On campus at the Black Cultural Center is the African American Hall of Fame. This Hall of Fame gives the spotlight to notable African Americans who have made an important impact at the University of Tennessee. From students to faculty, this list goes over just a few of its notable members and the impact they continue to have on the University of Tennessee.
Theotis Robinson was among the first of three African American students who attended the University of Tennessee as a freshman in January 1961. Robinson was a graduate of Austin High School in Knoxville when he applied for admissions to the University of Tennessee. He was denied, but after speaking with then UT President, Andrew Holt, he was admitted after he stated he was determined to be admitted into the university, even if it meant he would have to file a lawsuit.
Professor Robert Kirk
In 1967, University of Tennessee President Andrew Holt hired Professor Robert Kirk. Kirk was the first Black full-time professor at UT. While he taught health and safety, he also stayed connected with students and helped them on their academic journeys.
“Over the years, I had the opportunity to chair the committee of 51 doctoral candidates through to their earned degrees, or PhDs, EdDs or whatnot,” Kirk remembered in an interview with WBIR back in 2018. “And to this very moment I try to stay in communication with them as much as possible, at least once every year.”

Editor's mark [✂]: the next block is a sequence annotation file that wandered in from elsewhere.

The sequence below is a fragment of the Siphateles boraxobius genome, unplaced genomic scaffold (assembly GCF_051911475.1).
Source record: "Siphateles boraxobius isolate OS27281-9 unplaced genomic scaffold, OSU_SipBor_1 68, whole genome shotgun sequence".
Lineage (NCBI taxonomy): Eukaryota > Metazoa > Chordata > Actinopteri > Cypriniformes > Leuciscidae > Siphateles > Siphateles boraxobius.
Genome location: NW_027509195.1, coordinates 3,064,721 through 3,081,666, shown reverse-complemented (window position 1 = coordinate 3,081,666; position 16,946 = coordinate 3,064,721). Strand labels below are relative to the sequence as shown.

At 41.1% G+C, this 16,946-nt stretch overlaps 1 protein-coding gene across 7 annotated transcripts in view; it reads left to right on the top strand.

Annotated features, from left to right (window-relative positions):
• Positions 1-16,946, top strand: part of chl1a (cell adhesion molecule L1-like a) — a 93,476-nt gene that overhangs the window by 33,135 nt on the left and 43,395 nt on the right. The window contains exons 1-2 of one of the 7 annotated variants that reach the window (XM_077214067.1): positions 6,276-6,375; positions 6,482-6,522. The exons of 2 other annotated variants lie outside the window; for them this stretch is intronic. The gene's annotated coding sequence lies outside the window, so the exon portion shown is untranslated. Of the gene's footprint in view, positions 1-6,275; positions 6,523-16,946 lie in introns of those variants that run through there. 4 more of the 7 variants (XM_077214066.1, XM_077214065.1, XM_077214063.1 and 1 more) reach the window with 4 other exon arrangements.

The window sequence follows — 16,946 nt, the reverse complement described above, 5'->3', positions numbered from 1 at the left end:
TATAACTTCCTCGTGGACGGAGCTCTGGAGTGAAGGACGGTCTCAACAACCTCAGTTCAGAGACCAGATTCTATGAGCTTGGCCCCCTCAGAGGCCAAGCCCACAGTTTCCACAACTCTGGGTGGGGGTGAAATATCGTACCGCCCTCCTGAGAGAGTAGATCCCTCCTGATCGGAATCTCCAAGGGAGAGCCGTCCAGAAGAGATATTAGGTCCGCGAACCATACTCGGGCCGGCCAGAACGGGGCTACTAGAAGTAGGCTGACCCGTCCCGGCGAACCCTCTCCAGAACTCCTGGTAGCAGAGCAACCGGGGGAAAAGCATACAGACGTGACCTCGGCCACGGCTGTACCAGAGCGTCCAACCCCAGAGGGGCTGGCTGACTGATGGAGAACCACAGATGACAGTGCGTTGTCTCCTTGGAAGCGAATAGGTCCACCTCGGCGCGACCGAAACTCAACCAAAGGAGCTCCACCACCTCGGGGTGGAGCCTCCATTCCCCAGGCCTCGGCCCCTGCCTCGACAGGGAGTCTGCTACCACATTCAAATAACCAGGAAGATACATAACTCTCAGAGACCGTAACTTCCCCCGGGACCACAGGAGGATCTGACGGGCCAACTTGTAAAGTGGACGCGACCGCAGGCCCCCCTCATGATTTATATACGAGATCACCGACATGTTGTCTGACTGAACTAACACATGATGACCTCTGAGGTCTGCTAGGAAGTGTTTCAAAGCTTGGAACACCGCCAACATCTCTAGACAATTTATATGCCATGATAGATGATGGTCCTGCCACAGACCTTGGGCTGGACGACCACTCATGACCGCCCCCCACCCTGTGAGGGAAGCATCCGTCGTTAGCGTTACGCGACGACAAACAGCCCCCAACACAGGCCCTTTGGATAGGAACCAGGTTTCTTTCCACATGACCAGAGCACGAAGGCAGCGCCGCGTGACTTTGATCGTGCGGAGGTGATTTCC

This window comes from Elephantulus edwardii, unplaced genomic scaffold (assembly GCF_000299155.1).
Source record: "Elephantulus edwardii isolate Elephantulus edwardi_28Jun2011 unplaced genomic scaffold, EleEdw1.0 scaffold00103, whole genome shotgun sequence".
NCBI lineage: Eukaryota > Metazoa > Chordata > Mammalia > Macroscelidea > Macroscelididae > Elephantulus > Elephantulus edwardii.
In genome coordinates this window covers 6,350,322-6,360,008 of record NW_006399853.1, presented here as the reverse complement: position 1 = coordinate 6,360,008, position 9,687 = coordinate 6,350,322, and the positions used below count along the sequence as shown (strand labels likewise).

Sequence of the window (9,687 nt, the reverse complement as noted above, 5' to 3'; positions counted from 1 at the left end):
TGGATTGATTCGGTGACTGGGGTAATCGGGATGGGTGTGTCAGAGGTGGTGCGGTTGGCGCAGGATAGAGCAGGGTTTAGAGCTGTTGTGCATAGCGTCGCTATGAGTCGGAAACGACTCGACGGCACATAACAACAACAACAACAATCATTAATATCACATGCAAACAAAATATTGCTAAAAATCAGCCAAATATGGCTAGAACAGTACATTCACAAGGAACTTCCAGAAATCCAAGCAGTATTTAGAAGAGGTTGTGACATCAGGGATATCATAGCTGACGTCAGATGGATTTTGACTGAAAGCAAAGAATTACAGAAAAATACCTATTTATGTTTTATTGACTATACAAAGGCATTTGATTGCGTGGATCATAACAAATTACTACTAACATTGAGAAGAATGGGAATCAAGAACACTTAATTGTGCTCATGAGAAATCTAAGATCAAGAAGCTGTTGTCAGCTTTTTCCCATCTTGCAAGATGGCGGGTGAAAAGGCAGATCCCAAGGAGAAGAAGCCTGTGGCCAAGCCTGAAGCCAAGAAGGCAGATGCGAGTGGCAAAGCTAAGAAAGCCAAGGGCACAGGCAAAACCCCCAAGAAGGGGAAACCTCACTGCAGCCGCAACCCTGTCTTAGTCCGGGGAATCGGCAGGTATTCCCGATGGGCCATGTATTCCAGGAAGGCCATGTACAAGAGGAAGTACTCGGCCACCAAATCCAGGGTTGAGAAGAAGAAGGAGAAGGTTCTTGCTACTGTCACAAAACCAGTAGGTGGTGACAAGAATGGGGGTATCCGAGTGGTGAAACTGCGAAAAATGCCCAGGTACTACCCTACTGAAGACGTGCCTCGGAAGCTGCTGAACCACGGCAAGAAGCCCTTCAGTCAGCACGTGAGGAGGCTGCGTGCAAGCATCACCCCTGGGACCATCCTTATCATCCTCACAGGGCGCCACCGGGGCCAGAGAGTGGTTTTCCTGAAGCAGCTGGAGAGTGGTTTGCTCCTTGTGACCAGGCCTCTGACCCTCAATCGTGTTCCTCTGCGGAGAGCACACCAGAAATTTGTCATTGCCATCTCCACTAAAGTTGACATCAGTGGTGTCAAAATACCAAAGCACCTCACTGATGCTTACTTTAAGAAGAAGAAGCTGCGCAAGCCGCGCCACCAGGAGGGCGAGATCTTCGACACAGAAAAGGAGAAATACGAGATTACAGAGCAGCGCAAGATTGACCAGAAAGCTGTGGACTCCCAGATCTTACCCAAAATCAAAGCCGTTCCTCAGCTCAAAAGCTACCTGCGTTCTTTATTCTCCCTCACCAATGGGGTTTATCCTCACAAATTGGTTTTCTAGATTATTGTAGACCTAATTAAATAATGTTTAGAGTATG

In 1972, Condredge Holloway became one of the first African American quarterbacks at both the University of Tennessee and in the SEC. He would lead the Vols to three bowl games during his career. He was also a talented baseball player as well and one of the first African American baseball players in Tennessee history.
Holloway also worked for 21 years at the University of Tennessee’s athletic department as assistant athletics director for student-athlete relations until his retirement in 2019.
Benita Fitzgerald-Mosley was a former Lady Vol track and field star. Before she graduated in 1984 with a B.S. in industrial engineering, she had won 15 All-American awards, eight national championships and an Olympic gold medal in the 100-meter hurdle; she was the first African American woman to achieve that honor.
Fitzgerald-Mosley is now currently the CEO of Laureus Sport for Good Foundation USA, an organization that uses sports to empower individuals and communities alike.
Professor Carolyn Richardson Hodges
Professor Carolyn Hodges is a recent inductee into the African American Hall of Fame, as of November 2019. Her career at the University of Tennessee began in 1982 as an assistant professor of German. Since then, she has moved through many titles and positions at UT. She served as the head of the Department of Modern Foreign Languages and Literatures from 1999 to 2004. Hodges was also the first African American woman vice provost and dean of the Graduate School, serving from 2007 to 2016.
After a career of 37 years, Hodges retired as Professor of German Emerita and Vice-Provost and Dean of the Graduate School Emerita in July 2019.